ISIS flag iraq
Iraqi security forces pull down a flag belonging to the Sunni militant group Islamic State of Iraq and Syria during a patrol in the town of Dalli Abbas in the province of Diyala June 30. Reuters/Stringer

In the wake of the brutal execution of journalist James Foley, supporters of the Islamic State militant group have been migrating to offshore and decentralized social networks to disseminate their message.

Twitter and YouTube moved quickly to stop the dissemination of the highly-produced video, which showed Foley being beheaded by Islamic State militant "John," and to block accounts affiliated with the Islamic State. The group in response has turned to foreign social networks and, in particular, Diaspora, a decentralized network founded in 2010 as a Kickstarter project by New York University students concerned Facebook was doing to little to protect their privacy.

Since Diaspora is open-source and distributed on many private servers, it will be harder for authorities to monitor. The content exists on many private servers (known as “pods”) that are out of the reach of a single administrator. Diaspora’s creators, in a company blog post, explained that there is little the company can do about the Islamic State's use of the platform.

“The diaspora project team is, however, concerned about the activities of these members inside our network because of the potential legal difficulties that hosting such material may cause individual pod administrators (“podmins”),” they wrote. “Anyone is able to use Diaspora’s software in any way they choose. We cannot therefore prevent anyone from using the software; we are also not able to influence the decisions of podmins.”

Diaspora community members are able to report to their podmin any content they feel is inappropriate for the site, at which point the podmin decides how what happens to that content, the site’s creators explained. “This decision will be based on their personal policy on dealing with such content, as well as the local legislation governing the hosting of such material which applies where they lives and where their pod is hosted.”

Spokesman Dennis Schubert underscored the difference between Diaspora and Twitter when he said the service is in fact less of a social network and more like Linux, free-to-use public software that’s built into computers, mobile devices, video games and other platforms.

“We are not offering a service, we just create the software driving the network,” Schubert told BuzzFeed. “It’s almost like using Linux to control a bomb…There’s nothing the project could do against that. Of course, it’s very unfortunate to see violent groups using our software and as you already know we are working on getting them out of the network.”

While Diaspora has said its keeping a list of Islamic State-affiliated users, the site is only one of the many now populated by ISIS members and supporters. A Vocativ report on the official ISIS forum discovered that the jihadi group has created a five-point strategy to subvert the prohibition on its accounts:

  1. Redirect supporters of the Islamic State to social networks other than Twitter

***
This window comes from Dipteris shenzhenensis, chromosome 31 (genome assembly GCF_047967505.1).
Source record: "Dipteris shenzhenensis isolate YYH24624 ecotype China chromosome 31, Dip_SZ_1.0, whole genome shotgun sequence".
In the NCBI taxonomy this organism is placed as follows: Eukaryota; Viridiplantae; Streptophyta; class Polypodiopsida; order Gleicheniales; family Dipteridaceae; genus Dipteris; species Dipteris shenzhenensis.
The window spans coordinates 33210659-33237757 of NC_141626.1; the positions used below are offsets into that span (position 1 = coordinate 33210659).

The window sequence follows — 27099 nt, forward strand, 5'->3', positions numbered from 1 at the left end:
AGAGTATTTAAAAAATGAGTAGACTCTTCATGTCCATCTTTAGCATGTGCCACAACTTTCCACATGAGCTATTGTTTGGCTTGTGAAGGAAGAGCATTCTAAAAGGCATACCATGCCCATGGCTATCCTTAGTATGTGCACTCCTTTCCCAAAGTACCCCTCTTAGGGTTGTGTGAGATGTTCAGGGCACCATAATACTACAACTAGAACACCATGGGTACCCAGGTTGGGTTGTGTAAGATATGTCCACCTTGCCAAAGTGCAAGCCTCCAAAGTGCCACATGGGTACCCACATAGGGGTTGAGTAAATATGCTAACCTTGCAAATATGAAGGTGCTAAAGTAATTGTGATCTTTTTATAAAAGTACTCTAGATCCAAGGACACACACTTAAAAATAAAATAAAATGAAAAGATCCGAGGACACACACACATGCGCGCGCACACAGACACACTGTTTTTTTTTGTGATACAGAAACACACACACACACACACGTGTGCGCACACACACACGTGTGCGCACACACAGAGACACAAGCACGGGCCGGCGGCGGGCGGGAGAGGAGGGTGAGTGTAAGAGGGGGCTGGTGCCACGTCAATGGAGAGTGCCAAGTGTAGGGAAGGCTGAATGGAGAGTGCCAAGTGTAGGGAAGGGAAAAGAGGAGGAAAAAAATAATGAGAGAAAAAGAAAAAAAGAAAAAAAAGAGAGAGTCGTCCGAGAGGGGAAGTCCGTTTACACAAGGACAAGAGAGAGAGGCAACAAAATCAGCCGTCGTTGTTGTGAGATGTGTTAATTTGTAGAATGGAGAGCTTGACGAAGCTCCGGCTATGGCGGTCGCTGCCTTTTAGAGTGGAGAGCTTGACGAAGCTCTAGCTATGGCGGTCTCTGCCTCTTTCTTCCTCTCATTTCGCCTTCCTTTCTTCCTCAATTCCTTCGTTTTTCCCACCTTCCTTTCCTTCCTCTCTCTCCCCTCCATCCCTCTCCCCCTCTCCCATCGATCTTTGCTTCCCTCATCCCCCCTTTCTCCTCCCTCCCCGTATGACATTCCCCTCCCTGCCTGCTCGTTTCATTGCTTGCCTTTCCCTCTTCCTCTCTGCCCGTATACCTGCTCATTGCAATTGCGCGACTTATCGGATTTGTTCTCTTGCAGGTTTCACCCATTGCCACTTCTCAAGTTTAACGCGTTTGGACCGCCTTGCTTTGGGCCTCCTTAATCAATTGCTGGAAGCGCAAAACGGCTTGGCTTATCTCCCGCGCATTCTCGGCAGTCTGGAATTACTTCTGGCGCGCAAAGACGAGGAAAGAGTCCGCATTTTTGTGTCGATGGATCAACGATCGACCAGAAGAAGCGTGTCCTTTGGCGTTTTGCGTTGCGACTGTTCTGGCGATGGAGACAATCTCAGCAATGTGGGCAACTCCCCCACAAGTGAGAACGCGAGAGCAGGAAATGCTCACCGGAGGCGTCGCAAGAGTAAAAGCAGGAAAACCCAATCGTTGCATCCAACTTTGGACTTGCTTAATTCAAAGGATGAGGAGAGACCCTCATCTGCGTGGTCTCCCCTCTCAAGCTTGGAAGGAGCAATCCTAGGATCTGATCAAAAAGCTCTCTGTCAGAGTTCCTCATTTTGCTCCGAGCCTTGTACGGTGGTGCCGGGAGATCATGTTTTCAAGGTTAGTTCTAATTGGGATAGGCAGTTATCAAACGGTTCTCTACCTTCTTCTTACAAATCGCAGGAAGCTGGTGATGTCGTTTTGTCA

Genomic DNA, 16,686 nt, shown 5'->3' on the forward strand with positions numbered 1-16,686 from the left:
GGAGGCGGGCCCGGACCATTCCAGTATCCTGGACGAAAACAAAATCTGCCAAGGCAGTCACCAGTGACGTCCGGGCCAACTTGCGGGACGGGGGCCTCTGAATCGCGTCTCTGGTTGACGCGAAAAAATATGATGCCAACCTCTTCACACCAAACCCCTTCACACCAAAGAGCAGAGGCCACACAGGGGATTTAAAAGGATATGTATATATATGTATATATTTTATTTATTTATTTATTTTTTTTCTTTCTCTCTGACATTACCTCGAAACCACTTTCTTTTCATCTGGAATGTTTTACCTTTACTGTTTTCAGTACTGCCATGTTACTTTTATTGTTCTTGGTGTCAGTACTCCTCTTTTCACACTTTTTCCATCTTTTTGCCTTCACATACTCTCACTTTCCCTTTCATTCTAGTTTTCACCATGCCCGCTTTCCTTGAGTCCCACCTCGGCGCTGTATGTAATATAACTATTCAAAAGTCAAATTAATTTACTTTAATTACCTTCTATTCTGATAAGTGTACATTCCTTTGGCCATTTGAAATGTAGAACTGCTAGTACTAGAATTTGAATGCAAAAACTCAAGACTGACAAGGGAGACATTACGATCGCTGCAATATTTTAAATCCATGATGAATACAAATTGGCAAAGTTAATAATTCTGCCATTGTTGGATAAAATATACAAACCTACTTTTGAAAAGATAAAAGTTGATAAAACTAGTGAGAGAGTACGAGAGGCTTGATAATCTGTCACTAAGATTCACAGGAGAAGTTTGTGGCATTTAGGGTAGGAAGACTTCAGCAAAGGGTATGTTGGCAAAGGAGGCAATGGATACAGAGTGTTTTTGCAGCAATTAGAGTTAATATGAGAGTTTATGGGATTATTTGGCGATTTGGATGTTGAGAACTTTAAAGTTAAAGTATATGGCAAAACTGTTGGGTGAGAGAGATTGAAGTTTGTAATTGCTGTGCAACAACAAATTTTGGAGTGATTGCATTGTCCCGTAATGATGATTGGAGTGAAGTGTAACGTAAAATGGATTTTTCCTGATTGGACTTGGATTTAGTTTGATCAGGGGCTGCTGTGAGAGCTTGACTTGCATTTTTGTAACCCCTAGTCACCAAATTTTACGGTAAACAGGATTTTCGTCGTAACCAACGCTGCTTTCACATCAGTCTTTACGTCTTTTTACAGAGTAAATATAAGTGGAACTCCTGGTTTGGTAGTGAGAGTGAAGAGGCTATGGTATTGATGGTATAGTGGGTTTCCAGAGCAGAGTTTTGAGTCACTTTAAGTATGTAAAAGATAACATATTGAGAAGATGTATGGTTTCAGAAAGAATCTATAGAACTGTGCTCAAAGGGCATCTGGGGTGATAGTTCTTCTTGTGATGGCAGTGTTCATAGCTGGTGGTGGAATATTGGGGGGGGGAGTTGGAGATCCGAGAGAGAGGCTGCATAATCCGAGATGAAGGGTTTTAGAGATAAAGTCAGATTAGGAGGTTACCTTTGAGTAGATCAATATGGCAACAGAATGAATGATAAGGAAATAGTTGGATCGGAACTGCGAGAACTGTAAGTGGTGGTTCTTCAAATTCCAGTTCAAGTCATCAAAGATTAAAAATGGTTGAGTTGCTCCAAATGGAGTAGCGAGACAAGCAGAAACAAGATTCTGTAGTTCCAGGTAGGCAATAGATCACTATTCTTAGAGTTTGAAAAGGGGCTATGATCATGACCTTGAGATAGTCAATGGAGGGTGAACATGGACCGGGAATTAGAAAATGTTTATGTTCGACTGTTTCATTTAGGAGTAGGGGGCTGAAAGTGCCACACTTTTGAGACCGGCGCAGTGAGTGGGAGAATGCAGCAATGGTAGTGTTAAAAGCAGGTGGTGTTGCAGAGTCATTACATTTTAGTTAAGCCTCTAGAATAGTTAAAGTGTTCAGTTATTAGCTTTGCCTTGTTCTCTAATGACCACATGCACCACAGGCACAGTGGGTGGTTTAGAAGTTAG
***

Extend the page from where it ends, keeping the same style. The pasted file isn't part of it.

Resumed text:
2. Upload videos on to sites other than YouTube

  3. Build an alternative server to support the publications of the Islamic State

  4. Hack into and disrupt immoral [Western] television channels

  5. [Find] alternatives to JustPaste to publish articles and messages

Such propaganda, one former state Department official told the Wall Street Journal, is aimed at “fence sitters” that might be considering joining the radical Islamists.

Along with reportedly investigating Google+ as a potential loudspeaker, Islamic State has also started to build a following on VKontakte, the second-largest social media platform in Europe behind Facebook. Especially popular in Russian-speaking countries like Belarus, Kazakhstan, Uzbekistan and Ukraine, VKontakte has an average of 55 million daily users and ranks as the second-most visited site in all of Russia after Yandex, according to Alexa Internet rankings.

Al-Hayat, Islamic State’s official propaganda arm, attracted hundreds of users within days of its launch and posted the Foley video in a highly visible section of its front page. That page has already spawned a slew of imitators, with Voctativ finding that an English-language version of Al-Hayat’s page had already surfaced in the weeks before Foley was murdered.

ISIS has proven, for better or worse, that terrorists are now part of the social media conversation. The group previously bragged on twitter that it had gotten the best of an Iraqi Internet blackout and one member even participated in the international mourning over Robin Williams’ death (Twitter deleted that account in the Foley video aftermath). Perhaps most surprising, though, has been the sparring between ISIS and a US State Department agency started in 2011 to “counter terrorist propaganda and misinformation about the United States across a wide variety of interactive digital environments that had previously been ceded to extremists.”

Like private social media companies, the State Department must now walk the tight rope between free speech and inadvertently heling Islamic State spread a message of hate.

“One of the challenges the State Department faces is how do we get enough eyeballs on what we are saying without drawing attention to people that shouldn’t be drawn attention to,” Will McCants, a former State Department official who helped craft the counter-propaganda strategy, told the Wall Street Journal. “You don’t want to engage with every Joe Jihadi out there, because you don’t want to elevate their profile.”